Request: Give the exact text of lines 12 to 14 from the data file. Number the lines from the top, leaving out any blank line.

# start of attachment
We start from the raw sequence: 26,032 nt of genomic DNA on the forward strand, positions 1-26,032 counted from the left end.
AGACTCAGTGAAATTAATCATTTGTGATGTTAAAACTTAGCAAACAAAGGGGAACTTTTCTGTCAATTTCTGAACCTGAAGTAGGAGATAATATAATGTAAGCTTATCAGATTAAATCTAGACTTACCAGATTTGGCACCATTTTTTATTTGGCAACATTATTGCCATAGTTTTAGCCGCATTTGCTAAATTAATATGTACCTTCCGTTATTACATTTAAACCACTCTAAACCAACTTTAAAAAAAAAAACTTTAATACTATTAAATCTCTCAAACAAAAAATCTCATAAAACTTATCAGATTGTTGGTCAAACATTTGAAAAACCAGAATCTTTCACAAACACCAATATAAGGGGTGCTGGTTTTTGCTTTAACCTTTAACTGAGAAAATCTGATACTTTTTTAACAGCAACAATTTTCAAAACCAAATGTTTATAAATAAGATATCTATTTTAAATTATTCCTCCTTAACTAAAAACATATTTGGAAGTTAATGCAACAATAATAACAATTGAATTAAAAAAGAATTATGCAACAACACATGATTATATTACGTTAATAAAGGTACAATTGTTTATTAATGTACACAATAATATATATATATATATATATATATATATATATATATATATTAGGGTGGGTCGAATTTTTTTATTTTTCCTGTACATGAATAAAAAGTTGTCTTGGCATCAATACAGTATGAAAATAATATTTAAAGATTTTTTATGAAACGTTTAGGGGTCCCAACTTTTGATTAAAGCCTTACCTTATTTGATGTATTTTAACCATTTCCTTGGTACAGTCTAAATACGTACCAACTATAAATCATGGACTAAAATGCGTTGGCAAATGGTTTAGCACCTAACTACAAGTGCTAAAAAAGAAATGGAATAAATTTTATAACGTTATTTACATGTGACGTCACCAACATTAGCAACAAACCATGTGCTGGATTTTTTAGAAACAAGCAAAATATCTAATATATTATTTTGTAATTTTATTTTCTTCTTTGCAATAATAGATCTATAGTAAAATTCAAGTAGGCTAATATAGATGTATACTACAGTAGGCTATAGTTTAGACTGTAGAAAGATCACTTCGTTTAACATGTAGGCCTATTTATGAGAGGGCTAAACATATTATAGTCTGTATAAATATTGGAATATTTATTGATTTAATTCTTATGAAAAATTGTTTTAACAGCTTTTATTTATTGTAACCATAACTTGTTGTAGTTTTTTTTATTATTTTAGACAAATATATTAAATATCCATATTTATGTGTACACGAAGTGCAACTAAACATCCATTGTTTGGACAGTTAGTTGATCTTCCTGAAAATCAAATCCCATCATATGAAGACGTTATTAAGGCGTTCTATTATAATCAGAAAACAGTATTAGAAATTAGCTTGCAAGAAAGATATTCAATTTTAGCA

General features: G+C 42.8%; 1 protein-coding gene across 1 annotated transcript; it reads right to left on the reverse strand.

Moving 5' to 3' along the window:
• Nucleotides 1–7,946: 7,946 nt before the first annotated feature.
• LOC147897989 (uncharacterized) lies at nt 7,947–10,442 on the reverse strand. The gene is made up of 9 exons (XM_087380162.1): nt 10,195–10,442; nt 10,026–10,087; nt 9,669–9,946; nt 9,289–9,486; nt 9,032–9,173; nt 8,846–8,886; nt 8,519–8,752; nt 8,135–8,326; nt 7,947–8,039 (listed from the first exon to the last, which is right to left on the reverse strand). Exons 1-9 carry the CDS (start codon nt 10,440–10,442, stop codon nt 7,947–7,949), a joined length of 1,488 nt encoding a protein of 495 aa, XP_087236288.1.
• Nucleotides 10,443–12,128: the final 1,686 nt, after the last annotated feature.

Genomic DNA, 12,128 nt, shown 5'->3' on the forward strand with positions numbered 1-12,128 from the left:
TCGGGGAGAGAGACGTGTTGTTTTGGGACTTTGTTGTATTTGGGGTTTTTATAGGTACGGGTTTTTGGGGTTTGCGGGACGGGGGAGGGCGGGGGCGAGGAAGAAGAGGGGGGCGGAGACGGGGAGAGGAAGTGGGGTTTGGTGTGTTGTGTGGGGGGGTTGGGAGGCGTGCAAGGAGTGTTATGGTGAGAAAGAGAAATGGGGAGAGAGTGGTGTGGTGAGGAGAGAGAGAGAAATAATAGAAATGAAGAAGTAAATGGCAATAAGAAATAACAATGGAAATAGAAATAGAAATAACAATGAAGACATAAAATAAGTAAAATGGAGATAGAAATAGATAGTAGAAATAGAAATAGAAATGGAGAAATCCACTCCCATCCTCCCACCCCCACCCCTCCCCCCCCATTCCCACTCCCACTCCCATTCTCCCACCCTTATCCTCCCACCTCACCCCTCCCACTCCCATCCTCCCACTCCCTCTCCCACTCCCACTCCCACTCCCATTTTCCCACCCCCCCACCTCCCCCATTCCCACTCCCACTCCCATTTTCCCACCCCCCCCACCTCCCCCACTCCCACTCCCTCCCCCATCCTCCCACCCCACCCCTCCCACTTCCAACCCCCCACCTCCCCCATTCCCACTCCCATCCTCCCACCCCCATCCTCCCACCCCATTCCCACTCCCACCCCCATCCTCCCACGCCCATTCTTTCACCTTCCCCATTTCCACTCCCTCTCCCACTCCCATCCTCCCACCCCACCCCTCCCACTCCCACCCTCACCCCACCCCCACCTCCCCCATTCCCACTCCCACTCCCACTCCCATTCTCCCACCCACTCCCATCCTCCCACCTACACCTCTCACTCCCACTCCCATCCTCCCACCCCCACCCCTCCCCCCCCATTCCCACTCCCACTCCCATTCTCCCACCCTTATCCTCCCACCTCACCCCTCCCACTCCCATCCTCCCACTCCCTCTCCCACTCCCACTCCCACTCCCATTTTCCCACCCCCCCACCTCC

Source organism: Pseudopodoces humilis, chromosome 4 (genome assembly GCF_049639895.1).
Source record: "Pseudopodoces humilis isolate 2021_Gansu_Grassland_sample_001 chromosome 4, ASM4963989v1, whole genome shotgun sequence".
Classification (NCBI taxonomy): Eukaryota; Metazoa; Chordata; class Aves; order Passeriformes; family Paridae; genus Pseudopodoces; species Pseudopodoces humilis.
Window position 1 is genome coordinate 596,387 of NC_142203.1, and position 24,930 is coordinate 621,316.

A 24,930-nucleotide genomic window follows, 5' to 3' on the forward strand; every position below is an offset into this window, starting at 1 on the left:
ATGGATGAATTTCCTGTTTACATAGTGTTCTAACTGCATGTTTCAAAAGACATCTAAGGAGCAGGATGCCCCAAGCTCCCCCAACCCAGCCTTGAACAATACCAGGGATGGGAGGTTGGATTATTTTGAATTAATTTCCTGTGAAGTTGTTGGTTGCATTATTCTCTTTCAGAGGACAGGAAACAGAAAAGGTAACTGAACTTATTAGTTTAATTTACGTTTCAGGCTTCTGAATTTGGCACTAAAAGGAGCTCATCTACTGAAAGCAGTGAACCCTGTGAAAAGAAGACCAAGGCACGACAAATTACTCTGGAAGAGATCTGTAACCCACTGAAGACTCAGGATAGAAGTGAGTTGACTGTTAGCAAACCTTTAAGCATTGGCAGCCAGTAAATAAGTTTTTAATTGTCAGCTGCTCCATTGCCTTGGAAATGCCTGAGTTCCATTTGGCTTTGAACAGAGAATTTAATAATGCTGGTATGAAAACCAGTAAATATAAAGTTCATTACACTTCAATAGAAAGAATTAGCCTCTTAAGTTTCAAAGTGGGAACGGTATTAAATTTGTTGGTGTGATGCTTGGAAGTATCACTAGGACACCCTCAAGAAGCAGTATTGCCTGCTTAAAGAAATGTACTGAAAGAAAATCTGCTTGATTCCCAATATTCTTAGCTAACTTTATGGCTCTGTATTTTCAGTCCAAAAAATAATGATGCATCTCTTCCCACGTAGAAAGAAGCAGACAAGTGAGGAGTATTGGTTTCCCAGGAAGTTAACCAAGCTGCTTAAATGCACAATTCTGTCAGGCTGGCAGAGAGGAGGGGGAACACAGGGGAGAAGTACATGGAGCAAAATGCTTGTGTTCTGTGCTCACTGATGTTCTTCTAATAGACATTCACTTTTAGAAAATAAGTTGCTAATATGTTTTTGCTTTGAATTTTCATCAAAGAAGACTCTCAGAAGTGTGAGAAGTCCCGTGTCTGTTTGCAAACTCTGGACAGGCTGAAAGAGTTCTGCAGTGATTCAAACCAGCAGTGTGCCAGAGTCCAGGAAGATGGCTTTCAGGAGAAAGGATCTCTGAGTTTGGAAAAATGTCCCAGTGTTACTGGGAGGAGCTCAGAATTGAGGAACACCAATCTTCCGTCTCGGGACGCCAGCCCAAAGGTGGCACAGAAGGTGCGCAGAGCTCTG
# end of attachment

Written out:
Classification (NCBI taxonomy): Eukaryota; Metazoa; Chordata; class Aves; order Passeriformes; family Paridae; genus Pseudopodoces; species Pseudopodoces humilis.
Window position 1 is genome coordinate 596,387 of NC_142203.1, and position 24,930 is coordinate 621,316.

A 24,930-nucleotide genomic window follows, 5' to 3' on the forward strand; every position below is an offset into this window, starting at 1 on the left: